Tuesday, 12 June 2018

Love is the Law (5): Infinite Rewards

Yesterday, I spoke about the inherent withering of any structure, system, or substance.

The thing is, it's not true of everything.

Love requires constant rejuvenation to exist.

In Loving I am constantly seeing again, reconfiguring, aligning myself with another.

My Love for/with JJ continues. It is not static. As that beautiful immortal Ursula Le Guin wrote:

Love doesn't just sit there, like a stone, it has to be made, like bread; remade all the time, made new.


When I see her now, I do not see our relationship of the past, I do not look with nostalgia, I see anew.

Each day refreshes, each exchange deepens our connection.

Yes, these human relationships can falter, can weaken, can fall into entropy.

It requires work on our part; to take responsibility, to show weakness, to open one's self.

But, the effort isn't harder, the rewards aren't lessened.

Love is not the atrophying of some past peak, now slowly spiralling down.

It springs eternal.

Love is the forever we were promised.

'Time defeated by Hope and Beauty' by Simon Vouet (1627)

Monday, 11 June 2018

Melancholy Mondays: Diminishing Returns

Can't help but feel that physically I've passed the point of no return. That I'm never going to suddenly develop into a startling muscular figure, or become the long-distance runner that I never properly trained for. I can still maintain a certain standard of physical fitness and try to keep the beer belly bulge at bay, but it's only going to get harder and take more work. Exercise that will take longer to recover from, with a body that is less flexible and resistant than it was before.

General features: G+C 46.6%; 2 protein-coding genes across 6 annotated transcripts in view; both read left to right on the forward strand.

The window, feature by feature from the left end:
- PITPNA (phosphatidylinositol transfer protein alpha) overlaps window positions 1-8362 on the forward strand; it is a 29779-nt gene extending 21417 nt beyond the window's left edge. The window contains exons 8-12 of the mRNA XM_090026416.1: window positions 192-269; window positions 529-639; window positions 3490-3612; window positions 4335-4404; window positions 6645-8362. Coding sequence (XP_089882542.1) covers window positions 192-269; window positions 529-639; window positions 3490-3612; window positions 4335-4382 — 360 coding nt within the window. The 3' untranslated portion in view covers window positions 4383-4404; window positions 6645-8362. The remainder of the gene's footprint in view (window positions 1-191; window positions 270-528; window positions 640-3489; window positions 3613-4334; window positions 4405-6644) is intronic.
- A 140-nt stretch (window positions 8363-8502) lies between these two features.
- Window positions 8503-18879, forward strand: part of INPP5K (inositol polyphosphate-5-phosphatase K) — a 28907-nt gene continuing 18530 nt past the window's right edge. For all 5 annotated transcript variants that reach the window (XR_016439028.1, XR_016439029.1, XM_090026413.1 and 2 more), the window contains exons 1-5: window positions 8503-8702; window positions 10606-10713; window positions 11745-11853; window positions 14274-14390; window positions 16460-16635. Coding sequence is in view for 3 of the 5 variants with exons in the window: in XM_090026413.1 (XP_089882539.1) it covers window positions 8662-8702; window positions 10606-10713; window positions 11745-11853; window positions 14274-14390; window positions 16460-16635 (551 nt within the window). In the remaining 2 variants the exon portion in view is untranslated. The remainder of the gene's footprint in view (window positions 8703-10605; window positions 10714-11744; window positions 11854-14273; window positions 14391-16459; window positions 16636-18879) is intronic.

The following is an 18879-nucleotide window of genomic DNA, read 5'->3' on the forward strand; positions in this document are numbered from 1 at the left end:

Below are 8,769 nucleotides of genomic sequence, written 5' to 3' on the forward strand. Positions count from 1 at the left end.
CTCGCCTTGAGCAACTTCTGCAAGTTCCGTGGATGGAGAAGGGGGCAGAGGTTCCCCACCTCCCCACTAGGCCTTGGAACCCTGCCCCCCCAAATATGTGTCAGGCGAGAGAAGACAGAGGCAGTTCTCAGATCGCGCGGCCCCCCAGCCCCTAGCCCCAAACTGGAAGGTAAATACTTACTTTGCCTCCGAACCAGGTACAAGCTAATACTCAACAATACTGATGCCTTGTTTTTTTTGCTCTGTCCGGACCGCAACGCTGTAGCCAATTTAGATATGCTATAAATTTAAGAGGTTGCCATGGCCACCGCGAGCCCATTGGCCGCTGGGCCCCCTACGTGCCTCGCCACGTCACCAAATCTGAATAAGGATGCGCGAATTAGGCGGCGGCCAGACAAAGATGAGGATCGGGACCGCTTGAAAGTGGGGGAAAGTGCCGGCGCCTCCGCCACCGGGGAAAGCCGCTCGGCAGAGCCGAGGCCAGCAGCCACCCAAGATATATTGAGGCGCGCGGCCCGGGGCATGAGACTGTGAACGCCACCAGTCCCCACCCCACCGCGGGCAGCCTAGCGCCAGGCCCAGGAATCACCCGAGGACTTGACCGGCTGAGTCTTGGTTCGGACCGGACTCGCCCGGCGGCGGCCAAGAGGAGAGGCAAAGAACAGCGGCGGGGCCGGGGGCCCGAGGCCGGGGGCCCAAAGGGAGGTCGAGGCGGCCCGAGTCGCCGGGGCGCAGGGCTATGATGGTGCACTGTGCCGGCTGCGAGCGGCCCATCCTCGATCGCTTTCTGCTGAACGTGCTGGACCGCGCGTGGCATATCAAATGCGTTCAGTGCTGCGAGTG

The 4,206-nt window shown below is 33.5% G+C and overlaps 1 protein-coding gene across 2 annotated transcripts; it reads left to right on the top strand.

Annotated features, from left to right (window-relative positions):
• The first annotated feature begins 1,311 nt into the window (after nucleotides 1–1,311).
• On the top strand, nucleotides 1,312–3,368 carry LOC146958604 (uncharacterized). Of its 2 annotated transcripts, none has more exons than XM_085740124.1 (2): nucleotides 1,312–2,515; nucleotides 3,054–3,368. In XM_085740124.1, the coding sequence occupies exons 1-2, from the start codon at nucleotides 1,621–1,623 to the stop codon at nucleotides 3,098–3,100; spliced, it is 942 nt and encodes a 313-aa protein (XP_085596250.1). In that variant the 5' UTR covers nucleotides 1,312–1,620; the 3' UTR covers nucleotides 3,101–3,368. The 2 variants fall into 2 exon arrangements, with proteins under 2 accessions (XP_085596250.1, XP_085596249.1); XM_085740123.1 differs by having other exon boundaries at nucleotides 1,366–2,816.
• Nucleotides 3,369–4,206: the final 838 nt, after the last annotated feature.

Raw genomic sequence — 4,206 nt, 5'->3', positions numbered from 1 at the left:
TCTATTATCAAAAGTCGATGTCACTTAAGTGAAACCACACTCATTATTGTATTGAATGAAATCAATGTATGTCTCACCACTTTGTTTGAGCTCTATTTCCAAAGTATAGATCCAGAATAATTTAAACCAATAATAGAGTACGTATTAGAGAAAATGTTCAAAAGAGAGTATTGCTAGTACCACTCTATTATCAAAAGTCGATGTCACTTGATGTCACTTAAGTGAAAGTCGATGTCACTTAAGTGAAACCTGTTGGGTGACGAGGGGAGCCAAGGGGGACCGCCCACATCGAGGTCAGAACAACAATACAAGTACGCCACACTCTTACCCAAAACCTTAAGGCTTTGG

Mentally, they say that your intellectual peak can come much later, post-forty certainly, but it's also true that certain things have got harder. That my memory, previously almost faultless, is now rather defective and the possibility that I might completely forget something is more of a regular occurrence than I'd ever considered. It's frightening and more than a little embarrassing to find yourself with no memory. "I have no recollection," after all, is the statement of liar. Certainly as used by politicians, celebrities, and other criminals.

All life works towards a downward spiral. Eventually, the effort put in is not met by the active response. More has to be expended to reach what was easier to accomplish before. All things weaken, age, diminish, and finally perish. There is no eternal reoccurrence, no perpetual motion. Some things just take longer to die.

We might consider large-scale collaborative endeavours, such as Science, as somehow excluded from this basic law of entropy, but consider Civilisations. Why do they 'fail', perhaps entropy is absolute. The scientific method itself seems to accept a potential replacement with a 'better' system.

The epigenetic clock is ticking...


'The Seer' Giorgio de Chirico

Thursday, 17 May 2018

Game Day: LeCraft - Fantasy Combat


Almost all RPGs are focused entirely upon combat, even the ones were there is an attempt to develop internal politics and other non-violent means of conflict resolution, still the inevitable fighting mechanic forms the central core of the game and must be detailed. As these are games and as players are conditioned to play to win, so the swiftest resolution is always with combat and a few dice rolls, "bang bang, you're dead"... "but I built my character with debating skills"... "my character has an M14 rifle and shoots your character in the brain stem. Game over."

Perhaps it's simply the fact that RPGs have developed from war games, perhaps it's the way we play games, perhaps it's our violent natures.

In any case I can imagine that a game or story that did not involve either actual violence (action) or the threat of violence (horror) to be dismissed as 'boring' or 'not realistic'. Let's be clear though, my game/story world is not a passifist utopia.

However.